Mattel Inc. directors and officers knowingly allowed the company to break federal laws by delaying the reporting of defective toys, a shareholder claimed in a lawsuit on behalf of the world's largest toymaker.
The Sterling Heights Police & Fire Retirement System, a pension fund in Michigan, accused directors of failing to ensure that Mattel promptly reported potentially hazardous defects to federal regulators, according to a complaint filed in Delaware Chancery Court today. The reporting delay allowed directors to sell Mattel stock while the price was artificially inflated, the suit said.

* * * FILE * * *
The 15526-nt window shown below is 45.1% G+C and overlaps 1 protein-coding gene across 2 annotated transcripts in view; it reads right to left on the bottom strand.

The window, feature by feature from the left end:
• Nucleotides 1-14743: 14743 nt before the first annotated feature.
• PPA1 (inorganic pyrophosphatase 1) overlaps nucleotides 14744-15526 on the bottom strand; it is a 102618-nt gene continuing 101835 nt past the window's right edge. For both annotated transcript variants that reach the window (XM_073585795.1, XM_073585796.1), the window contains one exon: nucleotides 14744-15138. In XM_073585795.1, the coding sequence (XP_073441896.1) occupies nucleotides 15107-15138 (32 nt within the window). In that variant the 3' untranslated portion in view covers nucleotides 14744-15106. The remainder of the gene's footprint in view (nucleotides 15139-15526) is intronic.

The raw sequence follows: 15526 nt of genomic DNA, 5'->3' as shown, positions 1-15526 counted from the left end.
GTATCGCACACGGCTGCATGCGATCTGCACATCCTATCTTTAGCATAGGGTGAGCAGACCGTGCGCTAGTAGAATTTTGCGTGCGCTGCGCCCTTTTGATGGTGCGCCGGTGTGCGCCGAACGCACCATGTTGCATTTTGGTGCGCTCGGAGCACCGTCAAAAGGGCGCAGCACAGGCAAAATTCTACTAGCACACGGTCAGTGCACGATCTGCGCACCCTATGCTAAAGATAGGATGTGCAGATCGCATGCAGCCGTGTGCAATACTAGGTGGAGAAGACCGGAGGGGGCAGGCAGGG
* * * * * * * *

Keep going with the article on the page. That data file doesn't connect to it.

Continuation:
"The company's illegal actions have not only placed children in harm's way, they have also exposed Mattel to lawsuits and potential fines and/or regulatory actions from federal authorities," the pension fund said in the suit.
Mattel, the maker of Barbie dolls and Hot Wheels cars, recalled 21 million toys since August because of lead paint or loose magnets that may be swallowed. About 65 percent of Mattel's toys are made in China, the world's biggest exporter of consumer products.